Barbaro in Recovery: Active, Inquisitive, Agile

"He's pretty agile," said Dean W. Richardson, DVM, Dipl. ACVS, chief of surgery at the University of Pennsylvania's New Bolton Center, referring to his well known patient, Barbaro, whose fractured leg he repaired on Sunday afternoon. "He's done a couple of things that manifest his level of comfort. He actually was scratching his left ear with his left hind leg," which shows he is comfortable putting weight on the injured right hind leg.

"When I was in there working with him this morning, he kind of waved at me with his left hind leg....he's feeling very good, he's walking very well on the limb," added Richardson.

Barbaro underwent surgery for three fractured bones--his cannon bone, long pastern bone (P1), and a sesamoid--in his right hind leg on Sunday afternoon (May 23). On Day 2 post-surgery, Richardson seemed encouraged by Barbaro's visible signs of recovery. "He's actually so far a very good patient," said Richardson. "His mental attitude is great--he's very active, inquisitive, bright type of horse...he looks just the way he should look."

Members of the New Bolton team are keeping an eye on Barbaro around the clock for any subtle signs of pain or discomfort. Richardson explained how he makes discernments involving Barbaro's care: "I walk in and say, 'How 'ya feelin? Where's it hurt?'" he kidded, and then he listed the objective signs he monitors such as food intake, heart rate, temperature, voluntary movement around the stall, and manure and urine production.

"You look at the horse's eyes," he added. "Anybody that's a horse person knows that you can look at a horse and see if it's bright, happy, and alert....anybody that's around animals knows that you can catch a gleam of something in animals' eyes, whether or not it's feeling good...that's not the hard part."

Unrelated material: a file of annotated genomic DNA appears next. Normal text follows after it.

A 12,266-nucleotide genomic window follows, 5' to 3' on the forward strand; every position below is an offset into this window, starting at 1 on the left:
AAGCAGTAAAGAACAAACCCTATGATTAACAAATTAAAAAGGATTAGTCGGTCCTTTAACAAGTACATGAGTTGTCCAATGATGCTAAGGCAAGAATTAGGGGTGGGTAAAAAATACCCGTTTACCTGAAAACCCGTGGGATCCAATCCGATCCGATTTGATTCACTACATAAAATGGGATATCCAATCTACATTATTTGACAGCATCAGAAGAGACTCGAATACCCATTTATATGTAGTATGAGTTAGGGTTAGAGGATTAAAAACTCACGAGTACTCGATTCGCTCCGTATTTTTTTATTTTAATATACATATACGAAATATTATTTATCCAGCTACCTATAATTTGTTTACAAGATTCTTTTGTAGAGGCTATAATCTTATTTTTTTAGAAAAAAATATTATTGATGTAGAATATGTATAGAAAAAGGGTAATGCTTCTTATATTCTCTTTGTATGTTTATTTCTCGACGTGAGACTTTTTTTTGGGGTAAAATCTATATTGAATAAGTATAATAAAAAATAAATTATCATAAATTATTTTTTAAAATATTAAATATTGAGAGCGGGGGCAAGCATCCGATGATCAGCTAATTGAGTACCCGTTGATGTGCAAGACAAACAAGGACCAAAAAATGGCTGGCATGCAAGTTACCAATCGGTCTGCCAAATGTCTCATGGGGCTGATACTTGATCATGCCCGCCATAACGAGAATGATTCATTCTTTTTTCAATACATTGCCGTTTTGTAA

The more difficult aspect of Barbaro's care is making sure that he is comfortable on his recovering limb in its plaster cast, and that he's bearing weight evenly on his limbs. Richardson explained that he has taken steps to prevent laminitis in the uninjured hind limb, which is at risk if it bears more weight than the other leg for an extended period of time. "When he came in, his racing shoes were removed altogether, and his left hind foot was shod with a special glue-on shoe that has special padding, which also raises his foot up a little bit so his limb length is equivalent to the cast limb on the right hind. So he has a special shoe in place."

Generally, hind limb injuries are no more problematic than forelimb injuries, unless the horse is going to enter the breeding shed. "If we get to a point when he has to mount a mare, that could be a problem," said Richardson. "We're not worried about that now."

The fractures could take many months to heal, and Richardson emphasized that bad things could happen at any time. "The single most important thing is that we are able to maintain his level of comfort on the fractured limb. If we keep him comfortable on his right hind limb, that is the most important thing in a horse in terms of healing a catastrophic fracture. We obviously look at indications of infection, in terms of blood work, any kind of local heat, pain, or swelling...we'll be changing his cast on a regular basis. We're basically doing just good, solid nursing care for the next few months."